Note: I originally posted this article here, on Daily Norseman on Jan. 13
Dear Rams Faithful,
I can only imagine what is going through your minds tonight, after the news that the National Football League has approved the relocation of your beloved Rams back to their roots in Los Angeles. Your city has not been treated well by the NFL over the years. You were betrayed in 1987 when the Cardinals moved to the desert, and now, two and a half decades later, the league has again sent your team packing.
Since the Rams moved to town, there have been more downs than ups, but some exciting players and teams have graced your Sundays. The Greatest Show On Turf was - for a period - exactly that. Kurt Warner became an NFL legend in St. Louis. Marshall Faulkwas perhaps the most perfectly utlilized all-around back in NFL history. Isaac Bruce,Torry Holt and Az Hakim were electric and incredibly fun to watch.
But life as an NFL city is rarely fair. We here in Minnesota are very fortunate to be looking forward next season to playing our games in the new U.S. Bank Stadium. There were several times over the past couple of decades that the future of the Vikings was in doubt. Former Vikings owner Red McCombs flirted with San Antonio, Texas for a time while trying to get a stadium deal done. Zygi Wilf rattled his saber while pointing to Los Angeles as a landing spot for the team before finally getting a deal done to keep the team in Minnesota. We know of stadium struggles. We know of the feeling of betrayal when "our team" suddenly turns on us. The players are "ours." The experience, the anguish and ecstasy are "ours." The wins are "ours." The losses are "ours."
But unfortunately, that is all that is "ours." Because in today's NFL, teams are owned by multi-billionaires with no real sense of emotional community ties. And billionaires didn't get to be billionaires by making emotional decisions. They look at numbers. They make deals that benefit themselves first. And they don't give a damn if you got a tattoo on your left arm of the team logo. Or if you named your first born after your favorite player. What they give a damn about is how many more millions they can make.
And that is why "your team" is moving to Los Angeles.
The Edward Jones Dome was opened in 1995, and has hosted many big games and big events. But it is not without its faults, either. Time Magazine once rated it the 7th worst sports venue in the country. Heck, even the fans themselves rated it dead last in the NFL for the overall experience of going to a football game. Since 2008, the Rams percentage of attendance versus capacity has ranked 29th, 29th, 30th, 27th, 28th, 29th, 30th and most recently 32nd out of all 32 NFL teams, averaging a paltry 85.7 percent over those years. By comparison, our Minnesota Vikings - playing in one of the worst venues in the history of the NFL, and then in a temporary home on the UofM Campus - averaged 98.6 percent of capacity over those same years.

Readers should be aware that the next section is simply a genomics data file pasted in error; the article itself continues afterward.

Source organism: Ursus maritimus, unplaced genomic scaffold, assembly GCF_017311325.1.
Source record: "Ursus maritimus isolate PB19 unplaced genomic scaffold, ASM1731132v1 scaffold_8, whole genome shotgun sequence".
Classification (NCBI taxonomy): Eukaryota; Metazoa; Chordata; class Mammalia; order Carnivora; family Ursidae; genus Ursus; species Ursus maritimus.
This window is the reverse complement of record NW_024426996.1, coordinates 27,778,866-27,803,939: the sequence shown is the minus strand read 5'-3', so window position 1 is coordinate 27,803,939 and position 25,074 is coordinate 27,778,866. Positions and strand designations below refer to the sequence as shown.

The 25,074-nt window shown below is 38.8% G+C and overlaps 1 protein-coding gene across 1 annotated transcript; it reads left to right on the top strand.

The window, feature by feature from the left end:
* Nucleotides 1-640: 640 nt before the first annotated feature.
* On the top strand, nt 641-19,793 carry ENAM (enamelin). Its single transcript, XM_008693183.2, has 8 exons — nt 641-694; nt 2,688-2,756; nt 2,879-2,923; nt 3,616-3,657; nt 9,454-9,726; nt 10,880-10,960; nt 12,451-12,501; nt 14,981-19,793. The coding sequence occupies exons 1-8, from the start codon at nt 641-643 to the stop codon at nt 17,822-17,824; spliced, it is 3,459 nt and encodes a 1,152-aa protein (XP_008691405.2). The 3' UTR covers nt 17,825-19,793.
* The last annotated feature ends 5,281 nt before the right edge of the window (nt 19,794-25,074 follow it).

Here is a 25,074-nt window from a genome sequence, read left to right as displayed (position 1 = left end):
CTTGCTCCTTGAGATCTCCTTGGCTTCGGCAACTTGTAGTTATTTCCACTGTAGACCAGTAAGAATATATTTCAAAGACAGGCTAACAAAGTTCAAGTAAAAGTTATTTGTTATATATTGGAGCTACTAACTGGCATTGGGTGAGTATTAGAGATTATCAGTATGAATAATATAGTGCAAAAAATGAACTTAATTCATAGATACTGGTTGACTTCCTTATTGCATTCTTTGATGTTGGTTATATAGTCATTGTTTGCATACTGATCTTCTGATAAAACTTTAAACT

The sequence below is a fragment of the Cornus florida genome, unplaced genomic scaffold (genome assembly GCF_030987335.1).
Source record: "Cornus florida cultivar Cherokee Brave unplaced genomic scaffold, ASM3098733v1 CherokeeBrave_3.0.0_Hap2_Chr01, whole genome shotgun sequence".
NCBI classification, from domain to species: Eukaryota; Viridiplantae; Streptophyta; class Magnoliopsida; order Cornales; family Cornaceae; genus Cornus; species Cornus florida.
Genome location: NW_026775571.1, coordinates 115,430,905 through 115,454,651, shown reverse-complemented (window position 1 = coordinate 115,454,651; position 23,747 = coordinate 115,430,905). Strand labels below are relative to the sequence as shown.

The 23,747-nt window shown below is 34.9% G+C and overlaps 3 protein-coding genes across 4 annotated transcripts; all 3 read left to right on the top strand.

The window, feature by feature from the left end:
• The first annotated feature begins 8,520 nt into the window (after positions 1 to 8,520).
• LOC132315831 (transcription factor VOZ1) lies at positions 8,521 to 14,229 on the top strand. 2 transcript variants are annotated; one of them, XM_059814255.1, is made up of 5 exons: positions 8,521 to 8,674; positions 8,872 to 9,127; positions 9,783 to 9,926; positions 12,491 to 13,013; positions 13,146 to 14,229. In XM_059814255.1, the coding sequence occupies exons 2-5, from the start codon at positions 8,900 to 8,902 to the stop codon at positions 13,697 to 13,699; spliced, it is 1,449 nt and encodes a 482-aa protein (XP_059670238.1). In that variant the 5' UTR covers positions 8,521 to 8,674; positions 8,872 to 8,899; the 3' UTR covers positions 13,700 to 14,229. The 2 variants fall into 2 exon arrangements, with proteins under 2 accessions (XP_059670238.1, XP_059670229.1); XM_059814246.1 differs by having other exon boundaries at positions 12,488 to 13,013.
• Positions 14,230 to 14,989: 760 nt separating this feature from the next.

Ownership issues can certainly cloud a fan's view of a team. Heck, I still despise the Dallas Stars after Norm Green moved my beloved North Stars to Texas. Ask anyCleveland Browns fan how they felt about Art Modell. Stan Kroenke is certainly no saint. He married Wal-Mart, which is very telling in this case. I've read that he hasn't spoken publicly to the St. Louis Rams fanbase in years. It sounds as though there is a total disconnect from owner to fan. So perhaps that's part of what led to the low attendance numbers. Al Davis was welcomed back to Oakland in 1995 with open arms after moving them to Los Angeles in the early '80s. Art Modell was a hero in Baltimore for bringing football back to the city. The Wilfs were vilified by many in Minnesota after holding the State's feet to the fire over the stadium situation. Already, Kroenke is being treated like a hero for returning the Rams to Los Angeles. Perspective, I guess.
But for all their warts, NFL owners still hold the keys to the castle. Only the folks in Green Bay can claim that they have no need to fear relocation. Heck, I can already predict with great sincerity that I will be watching a push for a new Vikings Stadium at least once more in my lifetime.
I wouldn't blame any of you if you never watched another NFL game. Unfortunately, the NFL doesn't need you to. The Los Angeles Market will have a shiny new toy to play with. St. Louis as a football town will sit and wait for another chance at a team, because - and this is the truth, harsh as it sounds today - every major city in America wants to be a part of the NFL. Maybe with the stadium proposals that the St. Louis area has put forth, a White Knight will emerge and St. Louis will finally have "its own" team. After all, both of the franchises that called eastern Missouri home left another fan base behind when they moved to the greener pastures of the Gateway to the West. The original Rams fans in Los Angeles and fans of the Chicago Cardinals both had their hearts broken. With the right stadium agreement, expansion is always a possibility. It happened in Cleveland. It happened in Houston. Cities get teams back. Hell, it happened in Los Angeles and Oakland twice!
So while these are most certainly dark days as a St. Louis football fan, it isn't the end. It's simply a case of a very rich person trying to become a very very rich person and moving his herd to a new pasture. But we feel your pain up here in the cold North. We nearly lost "our" team, and we may someday have to face those fears again.
A Vikings Fan